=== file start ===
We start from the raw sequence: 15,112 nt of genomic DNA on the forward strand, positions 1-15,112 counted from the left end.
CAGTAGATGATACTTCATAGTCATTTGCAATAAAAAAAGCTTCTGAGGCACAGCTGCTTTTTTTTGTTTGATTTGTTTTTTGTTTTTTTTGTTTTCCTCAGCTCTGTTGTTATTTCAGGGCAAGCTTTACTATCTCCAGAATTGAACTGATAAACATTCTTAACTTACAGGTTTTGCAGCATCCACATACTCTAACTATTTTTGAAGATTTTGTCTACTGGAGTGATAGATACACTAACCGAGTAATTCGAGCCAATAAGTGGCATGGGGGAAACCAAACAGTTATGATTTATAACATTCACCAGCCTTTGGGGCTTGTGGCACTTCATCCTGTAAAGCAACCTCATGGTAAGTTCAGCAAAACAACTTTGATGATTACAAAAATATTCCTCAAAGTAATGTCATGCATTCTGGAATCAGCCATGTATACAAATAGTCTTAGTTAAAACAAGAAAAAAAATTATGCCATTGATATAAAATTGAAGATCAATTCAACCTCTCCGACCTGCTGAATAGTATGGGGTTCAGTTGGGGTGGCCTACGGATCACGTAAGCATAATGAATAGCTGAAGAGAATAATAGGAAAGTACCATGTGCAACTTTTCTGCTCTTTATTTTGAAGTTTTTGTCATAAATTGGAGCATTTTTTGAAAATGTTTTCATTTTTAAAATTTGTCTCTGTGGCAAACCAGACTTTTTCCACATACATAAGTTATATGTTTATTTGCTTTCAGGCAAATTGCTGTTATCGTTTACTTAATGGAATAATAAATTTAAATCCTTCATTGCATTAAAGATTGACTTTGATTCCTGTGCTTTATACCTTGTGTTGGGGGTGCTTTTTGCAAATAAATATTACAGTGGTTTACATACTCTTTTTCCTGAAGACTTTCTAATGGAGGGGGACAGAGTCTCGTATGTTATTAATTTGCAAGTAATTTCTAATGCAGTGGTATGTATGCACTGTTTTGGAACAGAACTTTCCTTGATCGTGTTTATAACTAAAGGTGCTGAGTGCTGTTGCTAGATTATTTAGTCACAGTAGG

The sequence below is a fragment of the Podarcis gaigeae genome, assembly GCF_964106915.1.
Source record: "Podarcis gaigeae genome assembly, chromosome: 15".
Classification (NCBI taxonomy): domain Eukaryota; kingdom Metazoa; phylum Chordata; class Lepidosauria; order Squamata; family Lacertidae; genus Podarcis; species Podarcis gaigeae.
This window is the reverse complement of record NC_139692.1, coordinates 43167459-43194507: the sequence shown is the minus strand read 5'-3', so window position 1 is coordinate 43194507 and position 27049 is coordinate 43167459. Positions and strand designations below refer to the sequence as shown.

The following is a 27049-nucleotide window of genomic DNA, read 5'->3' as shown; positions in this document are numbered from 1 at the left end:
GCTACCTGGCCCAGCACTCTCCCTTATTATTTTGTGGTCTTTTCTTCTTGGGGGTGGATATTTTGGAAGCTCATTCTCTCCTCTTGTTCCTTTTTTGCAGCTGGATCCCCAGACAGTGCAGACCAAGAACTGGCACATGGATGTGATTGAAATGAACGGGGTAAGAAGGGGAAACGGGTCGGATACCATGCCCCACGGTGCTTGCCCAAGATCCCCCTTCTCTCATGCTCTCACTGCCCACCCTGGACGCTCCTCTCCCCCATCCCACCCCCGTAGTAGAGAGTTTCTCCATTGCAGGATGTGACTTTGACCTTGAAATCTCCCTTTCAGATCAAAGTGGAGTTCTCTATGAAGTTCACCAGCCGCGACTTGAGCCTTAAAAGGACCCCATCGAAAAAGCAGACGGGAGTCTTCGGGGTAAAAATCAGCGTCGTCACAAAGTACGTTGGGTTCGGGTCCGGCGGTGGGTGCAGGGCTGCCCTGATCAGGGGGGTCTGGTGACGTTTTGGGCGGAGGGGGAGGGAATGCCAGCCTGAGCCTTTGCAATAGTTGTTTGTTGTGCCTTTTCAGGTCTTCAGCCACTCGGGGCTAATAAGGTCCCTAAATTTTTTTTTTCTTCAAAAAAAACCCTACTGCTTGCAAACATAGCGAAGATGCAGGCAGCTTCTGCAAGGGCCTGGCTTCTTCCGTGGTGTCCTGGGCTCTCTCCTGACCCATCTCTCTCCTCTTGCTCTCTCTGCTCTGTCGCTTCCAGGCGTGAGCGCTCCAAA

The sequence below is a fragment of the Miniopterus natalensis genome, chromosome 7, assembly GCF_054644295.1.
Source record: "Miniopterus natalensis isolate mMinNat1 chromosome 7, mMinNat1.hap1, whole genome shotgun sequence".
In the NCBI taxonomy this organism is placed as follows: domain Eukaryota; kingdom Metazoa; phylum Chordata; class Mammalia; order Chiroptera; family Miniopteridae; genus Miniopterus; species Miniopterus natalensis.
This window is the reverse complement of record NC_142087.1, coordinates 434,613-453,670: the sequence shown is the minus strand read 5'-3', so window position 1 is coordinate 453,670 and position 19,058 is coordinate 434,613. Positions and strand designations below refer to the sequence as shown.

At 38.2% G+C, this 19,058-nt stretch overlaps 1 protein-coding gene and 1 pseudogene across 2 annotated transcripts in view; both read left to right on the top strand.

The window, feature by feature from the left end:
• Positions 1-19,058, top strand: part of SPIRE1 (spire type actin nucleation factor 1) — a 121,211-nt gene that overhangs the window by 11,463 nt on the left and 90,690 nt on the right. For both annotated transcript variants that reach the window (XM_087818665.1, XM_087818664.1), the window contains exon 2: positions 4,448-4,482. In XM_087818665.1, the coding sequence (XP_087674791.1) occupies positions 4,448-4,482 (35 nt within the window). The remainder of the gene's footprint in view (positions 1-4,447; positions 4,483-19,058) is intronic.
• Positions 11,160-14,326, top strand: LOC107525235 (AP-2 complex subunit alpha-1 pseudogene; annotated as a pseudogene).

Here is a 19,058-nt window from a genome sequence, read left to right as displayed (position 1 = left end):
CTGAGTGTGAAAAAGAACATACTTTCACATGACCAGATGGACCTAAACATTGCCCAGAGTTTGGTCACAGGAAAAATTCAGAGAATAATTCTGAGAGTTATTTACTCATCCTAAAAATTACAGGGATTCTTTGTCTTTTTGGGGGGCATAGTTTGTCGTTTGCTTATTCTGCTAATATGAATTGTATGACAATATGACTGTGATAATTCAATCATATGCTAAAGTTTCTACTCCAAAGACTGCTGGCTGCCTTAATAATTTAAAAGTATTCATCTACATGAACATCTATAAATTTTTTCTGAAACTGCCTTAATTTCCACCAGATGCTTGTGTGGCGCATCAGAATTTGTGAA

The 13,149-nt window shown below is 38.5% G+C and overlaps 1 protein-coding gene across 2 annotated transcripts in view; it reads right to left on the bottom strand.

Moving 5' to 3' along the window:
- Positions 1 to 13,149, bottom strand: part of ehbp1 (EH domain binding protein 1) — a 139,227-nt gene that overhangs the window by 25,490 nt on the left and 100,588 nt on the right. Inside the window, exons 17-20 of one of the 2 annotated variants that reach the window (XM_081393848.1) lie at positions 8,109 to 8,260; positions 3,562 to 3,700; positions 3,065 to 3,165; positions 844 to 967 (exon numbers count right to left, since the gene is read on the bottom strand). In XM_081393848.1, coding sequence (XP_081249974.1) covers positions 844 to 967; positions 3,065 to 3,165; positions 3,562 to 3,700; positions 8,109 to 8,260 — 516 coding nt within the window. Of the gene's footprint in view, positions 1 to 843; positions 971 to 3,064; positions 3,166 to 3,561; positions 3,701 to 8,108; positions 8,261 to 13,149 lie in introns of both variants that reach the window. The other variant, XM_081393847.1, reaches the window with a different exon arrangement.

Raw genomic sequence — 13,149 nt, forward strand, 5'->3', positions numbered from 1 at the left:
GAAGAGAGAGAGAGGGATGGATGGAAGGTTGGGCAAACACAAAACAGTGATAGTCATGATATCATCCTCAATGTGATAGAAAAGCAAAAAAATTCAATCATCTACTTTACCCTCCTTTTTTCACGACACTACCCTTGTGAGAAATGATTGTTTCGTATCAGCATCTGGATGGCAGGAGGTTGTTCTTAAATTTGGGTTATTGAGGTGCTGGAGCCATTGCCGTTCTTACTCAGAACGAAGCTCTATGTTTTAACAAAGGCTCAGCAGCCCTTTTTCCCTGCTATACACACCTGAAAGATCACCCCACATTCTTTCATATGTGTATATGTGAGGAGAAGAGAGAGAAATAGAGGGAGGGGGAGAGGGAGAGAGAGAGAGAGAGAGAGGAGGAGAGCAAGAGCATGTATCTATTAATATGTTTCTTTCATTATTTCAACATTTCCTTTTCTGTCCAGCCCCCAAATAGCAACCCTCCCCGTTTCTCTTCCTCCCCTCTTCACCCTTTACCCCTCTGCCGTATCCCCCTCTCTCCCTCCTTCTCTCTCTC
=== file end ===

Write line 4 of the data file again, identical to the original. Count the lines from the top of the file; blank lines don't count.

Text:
Source record: "Podarcis gaigeae genome assembly, chromosome: 15".